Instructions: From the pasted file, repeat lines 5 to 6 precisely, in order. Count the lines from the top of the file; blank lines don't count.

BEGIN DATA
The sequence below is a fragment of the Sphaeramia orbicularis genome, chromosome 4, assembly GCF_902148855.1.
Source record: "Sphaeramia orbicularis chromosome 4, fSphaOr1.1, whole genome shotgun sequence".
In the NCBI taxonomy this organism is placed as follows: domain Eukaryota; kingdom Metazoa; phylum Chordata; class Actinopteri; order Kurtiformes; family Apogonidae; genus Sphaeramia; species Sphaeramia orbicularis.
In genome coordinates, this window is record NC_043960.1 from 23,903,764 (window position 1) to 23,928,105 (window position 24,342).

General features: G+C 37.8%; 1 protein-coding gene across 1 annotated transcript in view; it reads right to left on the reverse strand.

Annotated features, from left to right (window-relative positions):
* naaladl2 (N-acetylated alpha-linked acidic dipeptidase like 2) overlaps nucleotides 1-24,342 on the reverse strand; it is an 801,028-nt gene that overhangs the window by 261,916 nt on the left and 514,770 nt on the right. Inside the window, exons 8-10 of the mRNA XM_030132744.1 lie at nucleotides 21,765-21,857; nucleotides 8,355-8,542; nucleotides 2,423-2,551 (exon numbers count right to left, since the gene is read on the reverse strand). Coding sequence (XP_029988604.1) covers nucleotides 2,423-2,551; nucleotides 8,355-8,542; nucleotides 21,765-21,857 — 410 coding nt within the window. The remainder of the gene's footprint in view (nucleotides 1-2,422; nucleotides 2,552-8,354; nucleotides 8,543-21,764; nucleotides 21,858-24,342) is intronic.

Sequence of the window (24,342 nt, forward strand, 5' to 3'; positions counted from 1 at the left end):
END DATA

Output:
General features: G+C 37.8%; 1 protein-coding gene across 1 annotated transcript in view; it reads right to left on the reverse strand.

Annotated features, from left to right (window-relative positions):